Do you often have a runny nose, itchy eyes or other body parts? Have seasonal allergies or your mosquito bites swell up more than in other people? Do you find yourself irritable after certain foods, or are unable to loose weight? Histamine intolerance might be at the root of it.
Histamine is an important molecule in the body, as it helps assist the immune system. However, when overproduced, or as a result of a decreased breakdown, it can circulate in the system and produce severe reactions, such as:
- Asthma – sneezing, chest tightness, itching, runny nose as a result of inhaled allergens
- Seasonal allergies
- Dust allergies
- Hives and eczema
- Increased reaction to insect bites
- Generalised itching, rashes runny nose.
As mentioned above, these symptoms can result from 1) an overproduction in the body of histamine, or 2) a slowed breakdown of ingested and internally produced histamine.
1. An overproduction of histamine and increased immune reaction can be due to several factors:
- Leaky gut
- Food allergies
- Lack of vitamin D, which is an important immune system regulator
- Chemical exposure such as
- Food additives and synthetic coloring exposure
- Chemical body care products
- Chemical cleaning products
- Pesticides and fertilizers on food product
- Chemical dyes on clothing, bedding, furniture
2. A slowed breakdown of histamine can be due to
- A genetic mutation which slows one or both of the 2 major histamine break-down enzymes down. One works mainly to break down histamine in the gut (DAO), the other mainly in the cell and brain (HNMT). If you have a mutation here, you might have to limit high histamine foods lifelong. However, as there are a lot of otherwise ‘healthy’ foods on the histamine food list, goal is to heal the gut and balance the immune system, which further augment histamine load, and then slowly reintroduce medium level histamine foods. If your system is completely balanced, you might even be able to start tolerating high histamine foods again in moderation.
- An imbalanced gut. A leaky gut not only overproduces histamine, but also slows down DAO, the enzyme responsible in the gut. IBS, SIBO, and inflammatory bowel disorders all can lead to a reduced action of DAO and hence a slowed breakdown of histamine.
- Too little fat in the diet, as fat increases DAO enzyme activity and helps histamine to be broken down.
- An estrogen-progesterone imbalance, also called estrogen dominance. Estrogen downregulates DAO which makes for more histamine, progesterone upregulates DAO, which decreases histamine load. This also explains why some women experience more symptoms during the early stages of their cycle, and improvements just after ovulation and during pregnancy.
- Stress, inflammation and hormonal issues all influence each other, and ultimately lead to a cycle of overload of histamines and other neurotransmitters (especially also in the brain), and an overload to HNMT in the body.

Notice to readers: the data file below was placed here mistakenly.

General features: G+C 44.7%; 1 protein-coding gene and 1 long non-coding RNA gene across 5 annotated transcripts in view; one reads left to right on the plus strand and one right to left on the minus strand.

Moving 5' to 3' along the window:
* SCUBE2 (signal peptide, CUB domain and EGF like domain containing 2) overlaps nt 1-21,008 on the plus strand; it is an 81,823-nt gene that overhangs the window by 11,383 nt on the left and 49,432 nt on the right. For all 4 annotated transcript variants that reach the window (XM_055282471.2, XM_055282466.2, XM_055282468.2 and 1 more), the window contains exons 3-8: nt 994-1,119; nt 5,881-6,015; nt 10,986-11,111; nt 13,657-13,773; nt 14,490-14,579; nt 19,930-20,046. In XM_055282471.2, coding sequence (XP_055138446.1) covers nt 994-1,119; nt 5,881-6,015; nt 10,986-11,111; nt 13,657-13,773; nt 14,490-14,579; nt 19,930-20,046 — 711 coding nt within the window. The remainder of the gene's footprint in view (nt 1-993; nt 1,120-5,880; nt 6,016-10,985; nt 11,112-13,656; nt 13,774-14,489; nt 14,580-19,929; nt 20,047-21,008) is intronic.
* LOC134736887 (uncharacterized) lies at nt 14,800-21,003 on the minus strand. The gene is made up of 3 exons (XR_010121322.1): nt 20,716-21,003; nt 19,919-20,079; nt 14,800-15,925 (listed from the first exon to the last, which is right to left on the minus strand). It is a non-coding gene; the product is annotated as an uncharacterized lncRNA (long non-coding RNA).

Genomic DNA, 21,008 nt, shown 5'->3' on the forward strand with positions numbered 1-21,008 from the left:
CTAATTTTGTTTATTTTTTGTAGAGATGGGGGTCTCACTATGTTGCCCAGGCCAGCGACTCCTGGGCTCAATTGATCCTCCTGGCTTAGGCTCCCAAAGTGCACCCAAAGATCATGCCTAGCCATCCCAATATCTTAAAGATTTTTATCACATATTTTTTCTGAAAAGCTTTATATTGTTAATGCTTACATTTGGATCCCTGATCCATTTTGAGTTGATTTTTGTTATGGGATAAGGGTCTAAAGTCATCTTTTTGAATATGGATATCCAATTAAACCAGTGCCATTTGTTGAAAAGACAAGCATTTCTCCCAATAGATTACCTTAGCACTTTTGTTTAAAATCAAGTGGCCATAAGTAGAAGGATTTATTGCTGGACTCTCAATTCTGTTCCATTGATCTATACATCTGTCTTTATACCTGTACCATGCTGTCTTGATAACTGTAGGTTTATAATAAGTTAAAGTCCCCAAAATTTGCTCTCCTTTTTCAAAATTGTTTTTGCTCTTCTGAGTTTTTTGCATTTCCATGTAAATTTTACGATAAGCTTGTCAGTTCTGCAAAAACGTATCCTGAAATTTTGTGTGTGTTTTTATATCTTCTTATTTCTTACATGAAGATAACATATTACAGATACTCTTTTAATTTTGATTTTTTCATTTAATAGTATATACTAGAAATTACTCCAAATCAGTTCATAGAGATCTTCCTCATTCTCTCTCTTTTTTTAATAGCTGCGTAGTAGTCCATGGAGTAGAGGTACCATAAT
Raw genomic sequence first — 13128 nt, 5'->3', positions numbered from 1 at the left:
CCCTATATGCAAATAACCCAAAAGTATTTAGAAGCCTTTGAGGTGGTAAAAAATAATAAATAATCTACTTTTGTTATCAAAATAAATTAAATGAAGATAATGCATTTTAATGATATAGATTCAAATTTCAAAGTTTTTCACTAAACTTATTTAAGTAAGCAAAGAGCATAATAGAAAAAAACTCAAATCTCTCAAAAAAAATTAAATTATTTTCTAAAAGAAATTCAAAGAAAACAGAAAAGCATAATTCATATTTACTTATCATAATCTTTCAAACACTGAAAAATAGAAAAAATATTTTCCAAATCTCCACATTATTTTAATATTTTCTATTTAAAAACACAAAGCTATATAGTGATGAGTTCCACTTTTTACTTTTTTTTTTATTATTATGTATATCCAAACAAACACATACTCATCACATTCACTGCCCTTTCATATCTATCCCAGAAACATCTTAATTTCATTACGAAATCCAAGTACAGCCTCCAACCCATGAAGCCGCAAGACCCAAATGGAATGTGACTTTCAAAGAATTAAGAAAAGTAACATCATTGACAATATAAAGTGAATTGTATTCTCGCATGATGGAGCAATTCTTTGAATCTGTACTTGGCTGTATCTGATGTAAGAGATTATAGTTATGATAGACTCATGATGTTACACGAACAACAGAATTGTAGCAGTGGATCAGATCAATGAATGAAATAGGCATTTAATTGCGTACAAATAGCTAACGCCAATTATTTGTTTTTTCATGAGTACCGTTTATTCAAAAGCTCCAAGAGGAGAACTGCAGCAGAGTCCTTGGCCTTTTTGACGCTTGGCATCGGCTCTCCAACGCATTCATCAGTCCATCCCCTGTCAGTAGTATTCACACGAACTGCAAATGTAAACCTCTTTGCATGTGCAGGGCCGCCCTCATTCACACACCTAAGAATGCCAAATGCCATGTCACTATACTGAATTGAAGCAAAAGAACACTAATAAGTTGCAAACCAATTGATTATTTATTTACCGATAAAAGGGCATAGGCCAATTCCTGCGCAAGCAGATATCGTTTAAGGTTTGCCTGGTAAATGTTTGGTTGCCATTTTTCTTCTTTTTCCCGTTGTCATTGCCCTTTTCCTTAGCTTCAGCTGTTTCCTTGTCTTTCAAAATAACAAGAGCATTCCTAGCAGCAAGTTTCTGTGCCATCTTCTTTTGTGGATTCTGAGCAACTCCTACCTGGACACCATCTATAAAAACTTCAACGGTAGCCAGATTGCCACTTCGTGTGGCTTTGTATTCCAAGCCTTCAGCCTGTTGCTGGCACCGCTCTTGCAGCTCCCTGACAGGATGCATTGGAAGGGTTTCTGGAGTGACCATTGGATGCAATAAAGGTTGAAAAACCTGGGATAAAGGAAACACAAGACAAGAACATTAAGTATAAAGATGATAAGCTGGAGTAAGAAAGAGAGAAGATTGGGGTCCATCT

So, what can you do about it? Follow these simple steps to reduce histamine load when you feel you are having symptoms, like a runny nose, itchy eyes or seasonal allergies.
- Reduce high histamine foods (see list below)
- Reduce allergens such as foods you are allergic to, mold.
- Practice deep breathing and meditation to help balance neurotransmitters and inflammatory load in the body.
- Heal your gut and with it, your immune system.
- Getting plenty of vitamin D
Once your symptoms have gone, your gut has healed, your immune system is back in balance, and your brain chemicals are back on track, you can slowly start to re-introduce moderate histamine foods again and see how you feel. Know that often in your body, we are ok to tolerate small amounts, but as they build up, and you have more of it, all of the sudden the tipping point is reached, and the system goes into alarm again. So make sure to only add in small amounts every other day, and see how you feel.
If you have genetic mutations in DAO and HNMT, especially if homozygous, you might have to limit your high histamine food intake for life. Especially if in conjunction with a gut flora mutation (FUT), neurotransmitter mutations such as GAD, COMT, MAOB, methylation defects in MTHFR, and genetic predispositions towards gluten and other food intolerances that augment the immune system’s sensitivity.
High histamine foods
Fermented foods such as sauerkraut, kimchi, kombucha
Wine, beer, champagne, vinegar
Left-over foods (the older, the more histamine has already developed)- same goes for ready made meals and canned foods
Walnuts and cashew nuts
Snacks and other foods with preservatives and artificial food colourings.
Vinegar containing foods such as mayonnaise, pickles
Cured meats such as lunch meats, sausages, salami, peperoni, hot dogs.
Moderate histamine foods (they liberate histamine in the body)
Beans and pulses
Not sure what that means for you, how to heal your gut, or whether you have a genetic mutation in your histamine genes? We offer online (skype/facetime video) consultations worldwide with our Functional Medicine Practitioner Mirthe. Contact us for details. X
What are your symptoms and how do you deal with it? Comment below, we’d love for you to help each other.